Kale chip attempt 1

I seem to have a problem with burning things. On stoves. In ovens. In the dryer.

So it’s no surprise that my first attempt at kale chips, would result in some kale-flavored charcoal.


burnt kale chips.

so…. crispy.

I seasoned the kale with oil and salt, and broiled in the oven. Tips burned while bottoms were still mushy. Baking them seems to be a bit more successful…

I really like crispy kale, though.










Kale and portobellos

I read that garlic, mushrooms, and kale makes a nice pizza topping with cheese. I had the ingredients minus the pizza, so I cooked ’em up in a saute to see what it’d be like. It cooked okay but the texture was wrong, so I spread out the mix on a baking sheet and broiled in the oven. As expected the kale turned crispy. It wasn’t exactly fork- or finger-friendly, but I gobbled it up with my fingers! Flavors went well together, tasted great. B/c I wilted the kale in the pan before baking it, it was a lot nicer in the eating than typical kale chips. All tender and crispy; no toughness at all.

Future ideas: make a mushroom-garlic sauce and coat the kale before baking, making snackable ‘chips’. Or, ignore stigmas, and be happy with my unconventional finger food. 😉

So tasty!

So tasty!


Yams, I love them

Oh the simple joys of life: a baked sweet potato* will all the sugars oozing out and soft to perfection.

baked yam

Baked yams mmm

*the vegetable pictured is actually a ‘red garnet’ yam; however, ‘sweet potato’ sounded more poetic. 😉 Yams are deep orange inside and very sweet; sweet potatoes are lighter in color and taste more like potatoes. The two are often confused, but I prefer yams.


Best Green Smoothie

This is my absolute favorite ‘green smoothie’ yet! Try it, you really might like it. 😀

Best Green Smoothie: Avocado/Kale
Makes 1-2 servings (almost 16oz)


2 large leaves frozen kale = a generous 1 cup packed
1/2 frozen avocado [see note below]
stevia (I use 1 tiny scoop of pure stevia powder, but other kinds would work)
1 tsp vanilla
1 cup water or milk (unsweetened sunflower seed milk is the best!)
Optional: 1 TB wheatgrass powder for an added kick.

Blend kale first with just a little bit of water. It should shatter and grind up well. Then add avocado and blend till thick. Add water/milk and flavorings.

green smoothie in a glass.

Enjoy plain or add your favorite ‘kick’! (berries, wheatgrass, flax…)

That’s it! Super quick, and AMAZINGLY delicious.
If it tastes too ‘avocado-y’, add salt a 1/4 tsp at a time ’till it mellows out.

Frozen kale: wash fresh kales leaves, put in freezer bags, and freeze. Then pry off a frozen leaf when you need a smoothie. Frozen kale is great because it breaks apart easily (rather than being all stringy in the blender), and seems to be less bitter than the fresh kind.
Frozen avocado: I preserve hass avocados by blending 1 avocado with a few tsp of lemon juice and 1/2 tsp salt, and freezing the puree in an airtight container. I then break off chunks for smoothies. You could do this, or use fresh avocado.
If using fresh avocado:
-Only use perfectly ride ones.
-Add some ice cubes if you prefer a cold/slushy smoothie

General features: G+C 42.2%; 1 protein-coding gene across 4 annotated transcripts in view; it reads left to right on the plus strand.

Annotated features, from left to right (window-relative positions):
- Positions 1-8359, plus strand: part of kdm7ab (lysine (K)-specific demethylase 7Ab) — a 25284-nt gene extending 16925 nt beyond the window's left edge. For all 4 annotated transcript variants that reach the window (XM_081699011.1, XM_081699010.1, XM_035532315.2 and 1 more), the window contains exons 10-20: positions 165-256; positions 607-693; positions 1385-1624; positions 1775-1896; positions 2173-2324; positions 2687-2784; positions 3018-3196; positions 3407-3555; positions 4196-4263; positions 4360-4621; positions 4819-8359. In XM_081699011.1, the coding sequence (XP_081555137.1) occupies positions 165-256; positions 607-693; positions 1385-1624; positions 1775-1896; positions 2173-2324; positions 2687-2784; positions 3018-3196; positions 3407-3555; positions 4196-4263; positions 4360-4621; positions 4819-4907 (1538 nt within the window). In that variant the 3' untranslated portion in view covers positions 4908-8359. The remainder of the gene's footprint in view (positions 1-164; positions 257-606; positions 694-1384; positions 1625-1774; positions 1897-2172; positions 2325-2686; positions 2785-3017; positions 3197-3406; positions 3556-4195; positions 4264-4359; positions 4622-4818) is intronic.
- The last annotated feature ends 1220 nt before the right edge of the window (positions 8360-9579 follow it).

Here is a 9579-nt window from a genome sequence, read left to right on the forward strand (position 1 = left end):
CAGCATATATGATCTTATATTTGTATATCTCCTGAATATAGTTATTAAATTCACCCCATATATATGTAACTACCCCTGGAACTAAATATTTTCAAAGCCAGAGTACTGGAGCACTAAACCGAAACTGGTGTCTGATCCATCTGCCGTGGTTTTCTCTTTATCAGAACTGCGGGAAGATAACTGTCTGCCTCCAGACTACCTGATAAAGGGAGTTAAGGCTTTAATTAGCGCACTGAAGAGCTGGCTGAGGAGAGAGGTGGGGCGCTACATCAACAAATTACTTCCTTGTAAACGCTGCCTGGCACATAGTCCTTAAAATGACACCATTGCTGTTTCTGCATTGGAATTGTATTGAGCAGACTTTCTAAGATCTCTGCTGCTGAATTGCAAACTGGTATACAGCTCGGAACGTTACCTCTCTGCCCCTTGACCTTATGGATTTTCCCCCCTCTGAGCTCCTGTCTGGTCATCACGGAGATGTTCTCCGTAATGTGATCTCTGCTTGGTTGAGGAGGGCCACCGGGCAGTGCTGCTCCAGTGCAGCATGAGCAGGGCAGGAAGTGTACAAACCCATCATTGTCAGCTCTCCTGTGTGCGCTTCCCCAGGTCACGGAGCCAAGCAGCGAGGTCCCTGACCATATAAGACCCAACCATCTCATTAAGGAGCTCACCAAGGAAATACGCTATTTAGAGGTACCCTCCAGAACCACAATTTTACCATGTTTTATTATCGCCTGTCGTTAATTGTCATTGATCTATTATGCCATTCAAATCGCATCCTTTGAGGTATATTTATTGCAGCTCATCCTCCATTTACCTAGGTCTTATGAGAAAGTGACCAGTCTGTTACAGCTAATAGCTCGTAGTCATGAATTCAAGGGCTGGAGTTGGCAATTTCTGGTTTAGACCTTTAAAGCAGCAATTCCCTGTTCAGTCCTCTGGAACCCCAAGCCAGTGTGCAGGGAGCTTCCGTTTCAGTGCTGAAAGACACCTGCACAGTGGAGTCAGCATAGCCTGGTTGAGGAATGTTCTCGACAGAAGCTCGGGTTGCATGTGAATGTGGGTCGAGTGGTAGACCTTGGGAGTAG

-Add lemon juice and salt

This smoothie keeps surprisingly well: I’ll often save some in the fridge till the next day, with no problems. Avocado is a great replacement for banana in smoothies — I actually like it better!
I love this drink: the greens are energizing, and the natural fat of the avocado makes this a satisfying breakfast. Fresh fruit and a tall glass of green goodness is my favorite way to start the day. 🙂

Did you know? Wheatgrass is an amazing superfood! Whenever I have it for breakfast, my brain is  clearer and more focused for hours afterwards. I always have wheatgrass on exam days, to prevent brain-foggyness on the test. (seriously!)



Mini Pot Pies!

I wanted to make vegetable pot pie, but I didn’t have broth, peas, egg, or crust available. Was this possible? I turned to the Internet to find out.

Most of the recipes I found did call for eggs, or a fancy crust, but I got the general idea of what vegetables and spices go well in a pot pie. This recipe is an amalgamation of pot-pie formulas, with my own innovation for the crust.
It came out quite well! The crust was a bit weird in the making, but when baked tasted fine as an addition to the pie. I made these in brownie-pans, so they’re serving-size pies. 🙂 This is another freezer-food: one mini-pie, heated up, makes a great meal for one!

Note: I used butter to make the crust, which makes this recipe not vegan. You could use oil or other shortenings, but I don’t know if they’d work. The filling, however, is totally veg. 🙂

This recipe looks long and complicated, but it’s really easy and fairly quick, I swear!

The Pot-Pie Recipe:
Makes 6 mini-pies. Or pour into a regular pan for family dinner.

1-2 TB butter (or olive oil)
2 cloves garlic [crush/dice]
2 small leeks [slice]
1/2 onion [slice]
3 (small) or 2 (med/large) carrots [cube]
1 stalk celery [dice]
1/2 to 1 C of sweet potato [dice]
small handful green beans [dice]
1/2 a portobello mushroom (or button mushrooms) [dice]

1. Melt the butter/oil in a soup pot, then put everything above in pot and sauté, starting with the garlic and going down the list. When all veggies are satisfactorily sauteed, add:

1.5 C water (or more, it should not stick to the pan, but not be super-soupy.)